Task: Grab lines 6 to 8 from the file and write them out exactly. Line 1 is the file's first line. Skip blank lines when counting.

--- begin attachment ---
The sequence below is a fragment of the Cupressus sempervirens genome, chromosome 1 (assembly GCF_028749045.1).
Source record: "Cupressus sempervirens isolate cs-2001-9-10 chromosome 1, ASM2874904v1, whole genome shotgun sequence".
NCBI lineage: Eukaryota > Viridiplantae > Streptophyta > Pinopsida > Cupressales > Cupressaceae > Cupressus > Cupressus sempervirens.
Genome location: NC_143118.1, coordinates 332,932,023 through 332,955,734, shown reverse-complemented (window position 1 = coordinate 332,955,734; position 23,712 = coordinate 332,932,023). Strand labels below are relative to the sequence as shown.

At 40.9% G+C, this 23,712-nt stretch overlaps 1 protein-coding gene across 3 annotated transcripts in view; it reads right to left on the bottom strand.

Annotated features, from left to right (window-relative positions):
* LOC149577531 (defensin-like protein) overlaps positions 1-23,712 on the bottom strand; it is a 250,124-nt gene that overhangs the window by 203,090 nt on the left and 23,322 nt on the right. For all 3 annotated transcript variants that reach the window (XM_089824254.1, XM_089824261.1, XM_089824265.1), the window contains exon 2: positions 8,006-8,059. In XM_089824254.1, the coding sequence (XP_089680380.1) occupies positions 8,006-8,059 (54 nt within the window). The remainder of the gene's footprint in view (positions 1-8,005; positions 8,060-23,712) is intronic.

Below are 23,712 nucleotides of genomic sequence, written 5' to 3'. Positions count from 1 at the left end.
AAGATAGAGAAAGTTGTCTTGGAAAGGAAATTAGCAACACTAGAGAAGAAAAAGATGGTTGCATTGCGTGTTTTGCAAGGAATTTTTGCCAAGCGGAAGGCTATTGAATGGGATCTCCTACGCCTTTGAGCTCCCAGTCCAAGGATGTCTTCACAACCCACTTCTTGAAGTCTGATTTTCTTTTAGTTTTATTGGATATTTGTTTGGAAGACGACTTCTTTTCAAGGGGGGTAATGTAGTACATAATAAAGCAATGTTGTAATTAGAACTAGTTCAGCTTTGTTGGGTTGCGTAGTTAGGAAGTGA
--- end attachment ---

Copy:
Annotated features, from left to right (window-relative positions):
* LOC149577531 (defensin-like protein) overlaps positions 1-23,712 on the bottom strand; it is a 250,124-nt gene that overhangs the window by 203,090 nt on the left and 23,322 nt on the right. For all 3 annotated transcript variants that reach the window (XM_089824254.1, XM_089824261.1, XM_089824265.1), the window contains exon 2: positions 8,006-8,059. In XM_089824254.1, the coding sequence (XP_089680380.1) occupies positions 8,006-8,059 (54 nt within the window). The remainder of the gene's footprint in view (positions 1-8,005; positions 8,060-23,712) is intronic.

Below are 23,712 nucleotides of genomic sequence, written 5' to 3'. Positions count from 1 at the left end.